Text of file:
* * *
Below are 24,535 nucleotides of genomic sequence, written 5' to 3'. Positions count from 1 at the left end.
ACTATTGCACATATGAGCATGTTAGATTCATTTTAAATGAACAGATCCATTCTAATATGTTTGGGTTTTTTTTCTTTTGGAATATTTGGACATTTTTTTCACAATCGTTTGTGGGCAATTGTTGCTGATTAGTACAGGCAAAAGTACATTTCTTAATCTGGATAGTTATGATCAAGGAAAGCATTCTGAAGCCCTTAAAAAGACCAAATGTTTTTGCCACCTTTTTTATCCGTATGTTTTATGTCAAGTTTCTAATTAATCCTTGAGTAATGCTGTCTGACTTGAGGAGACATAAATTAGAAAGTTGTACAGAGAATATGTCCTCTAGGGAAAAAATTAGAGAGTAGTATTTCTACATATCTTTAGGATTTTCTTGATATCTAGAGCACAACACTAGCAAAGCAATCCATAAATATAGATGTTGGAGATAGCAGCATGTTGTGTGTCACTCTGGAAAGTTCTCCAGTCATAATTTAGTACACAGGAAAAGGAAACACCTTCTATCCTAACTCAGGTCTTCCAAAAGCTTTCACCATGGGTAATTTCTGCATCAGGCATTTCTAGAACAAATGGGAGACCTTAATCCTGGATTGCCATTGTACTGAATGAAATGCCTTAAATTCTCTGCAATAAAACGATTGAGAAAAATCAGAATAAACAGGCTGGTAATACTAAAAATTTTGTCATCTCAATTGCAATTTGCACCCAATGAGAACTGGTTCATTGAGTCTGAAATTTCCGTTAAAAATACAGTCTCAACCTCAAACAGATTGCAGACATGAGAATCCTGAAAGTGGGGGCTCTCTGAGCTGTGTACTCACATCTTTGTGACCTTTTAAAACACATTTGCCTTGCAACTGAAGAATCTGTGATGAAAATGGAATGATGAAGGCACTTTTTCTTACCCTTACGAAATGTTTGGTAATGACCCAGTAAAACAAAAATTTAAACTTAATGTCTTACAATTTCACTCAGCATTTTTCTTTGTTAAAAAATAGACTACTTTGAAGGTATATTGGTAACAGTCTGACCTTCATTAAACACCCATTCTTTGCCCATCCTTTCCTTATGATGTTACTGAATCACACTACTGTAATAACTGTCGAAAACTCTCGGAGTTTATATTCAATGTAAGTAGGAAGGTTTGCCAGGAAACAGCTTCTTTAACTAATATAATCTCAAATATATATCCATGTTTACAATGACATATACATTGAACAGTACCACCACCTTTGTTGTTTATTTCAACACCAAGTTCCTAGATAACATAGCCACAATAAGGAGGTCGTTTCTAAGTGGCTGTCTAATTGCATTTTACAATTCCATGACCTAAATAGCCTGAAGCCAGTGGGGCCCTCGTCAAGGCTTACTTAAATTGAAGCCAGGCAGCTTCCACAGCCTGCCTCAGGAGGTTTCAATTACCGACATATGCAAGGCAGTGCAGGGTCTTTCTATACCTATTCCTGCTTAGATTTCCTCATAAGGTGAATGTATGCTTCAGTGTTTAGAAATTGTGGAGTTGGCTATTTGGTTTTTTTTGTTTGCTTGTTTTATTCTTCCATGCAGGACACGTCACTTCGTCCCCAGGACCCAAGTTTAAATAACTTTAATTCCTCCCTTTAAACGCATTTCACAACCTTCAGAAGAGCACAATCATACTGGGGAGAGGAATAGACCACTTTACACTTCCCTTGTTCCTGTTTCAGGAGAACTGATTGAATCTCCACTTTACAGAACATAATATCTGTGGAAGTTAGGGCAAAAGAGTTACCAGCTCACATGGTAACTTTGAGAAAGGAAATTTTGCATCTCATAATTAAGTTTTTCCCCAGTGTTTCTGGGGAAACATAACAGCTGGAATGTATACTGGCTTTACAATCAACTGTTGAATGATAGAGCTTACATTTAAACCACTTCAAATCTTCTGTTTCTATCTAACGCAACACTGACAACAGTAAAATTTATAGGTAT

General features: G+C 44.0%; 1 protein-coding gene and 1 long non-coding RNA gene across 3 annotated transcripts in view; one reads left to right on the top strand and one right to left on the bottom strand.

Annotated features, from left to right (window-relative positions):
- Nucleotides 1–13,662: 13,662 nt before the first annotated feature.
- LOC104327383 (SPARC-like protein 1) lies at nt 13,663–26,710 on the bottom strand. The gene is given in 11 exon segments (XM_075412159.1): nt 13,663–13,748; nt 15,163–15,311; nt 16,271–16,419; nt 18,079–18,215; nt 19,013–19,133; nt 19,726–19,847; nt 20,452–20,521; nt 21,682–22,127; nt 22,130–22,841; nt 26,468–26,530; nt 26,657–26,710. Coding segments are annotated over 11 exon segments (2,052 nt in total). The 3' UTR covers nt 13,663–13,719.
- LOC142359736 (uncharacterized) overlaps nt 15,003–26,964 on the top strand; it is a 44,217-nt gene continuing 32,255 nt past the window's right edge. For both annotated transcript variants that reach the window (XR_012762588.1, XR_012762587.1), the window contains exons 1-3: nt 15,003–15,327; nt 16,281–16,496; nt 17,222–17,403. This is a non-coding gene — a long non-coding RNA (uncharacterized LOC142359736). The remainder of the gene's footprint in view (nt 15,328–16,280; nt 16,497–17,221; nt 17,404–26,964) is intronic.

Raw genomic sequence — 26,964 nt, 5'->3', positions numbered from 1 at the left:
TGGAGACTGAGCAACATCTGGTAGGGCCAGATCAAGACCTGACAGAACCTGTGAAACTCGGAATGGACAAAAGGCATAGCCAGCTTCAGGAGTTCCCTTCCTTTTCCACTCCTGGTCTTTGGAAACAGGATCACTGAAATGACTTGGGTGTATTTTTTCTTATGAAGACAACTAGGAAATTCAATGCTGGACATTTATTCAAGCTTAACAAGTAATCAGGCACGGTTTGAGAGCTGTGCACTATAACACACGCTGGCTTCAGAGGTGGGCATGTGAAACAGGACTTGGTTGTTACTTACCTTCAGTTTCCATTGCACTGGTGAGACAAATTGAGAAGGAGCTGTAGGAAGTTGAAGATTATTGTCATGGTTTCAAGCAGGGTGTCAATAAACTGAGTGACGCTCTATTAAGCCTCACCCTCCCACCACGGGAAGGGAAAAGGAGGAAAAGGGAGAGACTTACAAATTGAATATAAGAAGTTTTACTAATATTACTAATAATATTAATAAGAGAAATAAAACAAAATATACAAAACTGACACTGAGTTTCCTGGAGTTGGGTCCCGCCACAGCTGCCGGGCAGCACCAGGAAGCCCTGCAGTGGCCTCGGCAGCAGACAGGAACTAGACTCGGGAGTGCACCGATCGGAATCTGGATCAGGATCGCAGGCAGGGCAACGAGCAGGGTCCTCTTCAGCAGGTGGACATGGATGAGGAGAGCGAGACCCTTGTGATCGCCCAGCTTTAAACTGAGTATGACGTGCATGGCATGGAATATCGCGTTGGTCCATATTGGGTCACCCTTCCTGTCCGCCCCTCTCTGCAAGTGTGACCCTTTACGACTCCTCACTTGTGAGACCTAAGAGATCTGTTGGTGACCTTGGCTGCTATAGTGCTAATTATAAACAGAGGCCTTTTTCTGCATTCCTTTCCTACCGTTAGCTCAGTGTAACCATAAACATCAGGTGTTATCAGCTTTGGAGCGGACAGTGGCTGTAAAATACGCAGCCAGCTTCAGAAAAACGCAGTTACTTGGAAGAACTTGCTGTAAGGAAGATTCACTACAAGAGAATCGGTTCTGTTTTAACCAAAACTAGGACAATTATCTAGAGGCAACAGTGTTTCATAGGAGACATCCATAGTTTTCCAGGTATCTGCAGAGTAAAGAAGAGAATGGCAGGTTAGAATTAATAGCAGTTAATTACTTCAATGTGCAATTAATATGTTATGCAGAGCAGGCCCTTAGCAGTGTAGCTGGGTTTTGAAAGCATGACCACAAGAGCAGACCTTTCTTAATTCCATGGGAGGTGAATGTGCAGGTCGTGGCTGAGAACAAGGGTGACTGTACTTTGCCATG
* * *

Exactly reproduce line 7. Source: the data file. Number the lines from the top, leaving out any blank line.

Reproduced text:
- LOC142359736 (uncharacterized) overlaps nt 15,003–26,964 on the top strand; it is a 44,217-nt gene continuing 32,255 nt past the window's right edge. For both annotated transcript variants that reach the window (XR_012762588.1, XR_012762587.1), the window contains exons 1-3: nt 15,003–15,327; nt 16,281–16,496; nt 17,222–17,403. This is a non-coding gene — a long non-coding RNA (uncharacterized LOC142359736). The remainder of the gene's footprint in view (nt 15,328–16,280; nt 16,497–17,221; nt 17,404–26,964) is intronic.